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Habitat use by the endangered Karner blue butterfly in oak woodlands: The influence of canopy cover

Biological Conservation

By:
, , and

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Abstract

The Karner blue butterfly Lycaeides melissa samuelis is an endangered species residing in the Great Lakes and northeastern regions of the United States. Increased canopy cover is a major factor implicated in the decline of the Karner blue at many locales. Therefore, we examined how the butterfly's behavior varied with canopy cover. Adult males at Indiana Dunes National Lakeshore used habitat under canopy openings for nearly 90% of their activities; females used openings and shaded areas more equally. The frequency of oviposition on the sole host plant, wild lupine Lupinus perennis, was highest under 30-60% canopy cover even though lupine was more abundant in more open areas. Larvae fed preferentially on larger lupine plants and on lupines in denser patches. However, lupines were generally large in the shade. Therefore, shade-related trade-offs existed between lupine abundance and distribution of larval feeding and oviposition. Also, heterogeneity of shading by sub-canopy woody vegetation was greater at oviposition sites than at sites where lupine did not grow. Given the importance of shade heterogeneity, a mixture of canopy opening and shades, on a scale similar to daily adult movement range, should be beneficial for this butterfly.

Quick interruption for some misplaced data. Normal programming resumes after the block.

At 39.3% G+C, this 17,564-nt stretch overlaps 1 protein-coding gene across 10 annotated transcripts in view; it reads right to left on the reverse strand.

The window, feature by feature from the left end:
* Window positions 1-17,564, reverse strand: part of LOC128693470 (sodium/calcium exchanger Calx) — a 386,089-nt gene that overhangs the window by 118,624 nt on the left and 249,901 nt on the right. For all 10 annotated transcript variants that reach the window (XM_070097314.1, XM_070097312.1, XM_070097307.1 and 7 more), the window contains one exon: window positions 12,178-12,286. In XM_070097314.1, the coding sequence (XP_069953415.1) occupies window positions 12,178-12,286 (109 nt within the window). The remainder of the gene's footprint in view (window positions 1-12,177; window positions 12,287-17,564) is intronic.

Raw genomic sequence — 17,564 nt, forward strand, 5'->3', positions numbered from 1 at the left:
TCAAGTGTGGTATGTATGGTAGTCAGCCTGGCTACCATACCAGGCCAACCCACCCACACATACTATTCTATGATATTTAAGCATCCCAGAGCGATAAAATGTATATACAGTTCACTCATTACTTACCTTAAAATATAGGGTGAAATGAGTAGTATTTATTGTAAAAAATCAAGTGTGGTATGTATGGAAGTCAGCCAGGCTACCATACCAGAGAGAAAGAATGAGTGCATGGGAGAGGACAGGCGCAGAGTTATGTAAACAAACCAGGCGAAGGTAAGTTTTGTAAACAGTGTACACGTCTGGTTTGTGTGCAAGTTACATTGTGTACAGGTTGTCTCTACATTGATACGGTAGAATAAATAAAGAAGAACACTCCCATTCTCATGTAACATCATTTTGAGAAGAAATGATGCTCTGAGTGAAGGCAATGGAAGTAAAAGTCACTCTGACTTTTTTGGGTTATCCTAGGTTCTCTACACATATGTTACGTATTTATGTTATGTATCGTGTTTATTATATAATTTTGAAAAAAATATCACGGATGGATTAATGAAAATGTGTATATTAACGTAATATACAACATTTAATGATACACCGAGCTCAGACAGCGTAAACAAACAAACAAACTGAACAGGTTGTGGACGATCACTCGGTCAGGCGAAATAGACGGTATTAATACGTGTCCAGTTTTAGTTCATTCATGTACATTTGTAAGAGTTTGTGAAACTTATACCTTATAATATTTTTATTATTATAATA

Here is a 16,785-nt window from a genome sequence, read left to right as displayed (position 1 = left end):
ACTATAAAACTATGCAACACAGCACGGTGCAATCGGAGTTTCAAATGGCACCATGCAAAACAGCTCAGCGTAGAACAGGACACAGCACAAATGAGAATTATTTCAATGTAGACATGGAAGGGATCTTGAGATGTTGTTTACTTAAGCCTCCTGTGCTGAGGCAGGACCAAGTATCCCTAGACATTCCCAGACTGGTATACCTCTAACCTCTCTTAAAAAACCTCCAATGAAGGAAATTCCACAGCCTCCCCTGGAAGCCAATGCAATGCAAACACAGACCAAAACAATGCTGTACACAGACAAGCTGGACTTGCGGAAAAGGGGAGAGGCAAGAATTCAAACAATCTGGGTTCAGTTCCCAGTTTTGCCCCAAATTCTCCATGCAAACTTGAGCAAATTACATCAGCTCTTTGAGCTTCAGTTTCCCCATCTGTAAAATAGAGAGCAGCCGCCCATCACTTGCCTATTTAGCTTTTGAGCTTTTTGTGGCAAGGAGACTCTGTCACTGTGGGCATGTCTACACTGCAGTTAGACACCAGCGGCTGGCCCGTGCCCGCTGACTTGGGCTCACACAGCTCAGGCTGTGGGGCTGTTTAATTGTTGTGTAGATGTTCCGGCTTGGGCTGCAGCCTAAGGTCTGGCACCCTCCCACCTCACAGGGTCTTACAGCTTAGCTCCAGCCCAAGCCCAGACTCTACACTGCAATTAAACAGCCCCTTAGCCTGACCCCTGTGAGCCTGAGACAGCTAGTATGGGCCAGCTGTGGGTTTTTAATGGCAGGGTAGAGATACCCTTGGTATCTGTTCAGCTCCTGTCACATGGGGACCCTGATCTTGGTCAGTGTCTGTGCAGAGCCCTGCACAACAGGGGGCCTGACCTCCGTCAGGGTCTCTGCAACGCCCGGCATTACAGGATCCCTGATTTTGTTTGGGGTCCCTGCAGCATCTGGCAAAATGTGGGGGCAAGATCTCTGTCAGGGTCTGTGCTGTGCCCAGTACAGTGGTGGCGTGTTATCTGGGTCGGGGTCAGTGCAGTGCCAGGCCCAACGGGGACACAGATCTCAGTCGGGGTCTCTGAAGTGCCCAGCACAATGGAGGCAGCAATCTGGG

Additional Publication Details

Publication type:
Article
Publication Subtype:
Journal Article
Title:
Habitat use by the endangered Karner blue butterfly in oak woodlands: The influence of canopy cover
Series title:
Biological Conservation
Volume
85
Year Published:
1998
Language:
English
Publisher:
U.S. Fish and Wildlife Service
Contributing office(s):
Great Lakes Science Center
Description:
p. 47-53
Larger Work Type:
Article
Larger Work Subtype:
Journal Article
Larger Work Title:
Biological Conservation
First page:
47
Last page:
53
Number of Pages:
6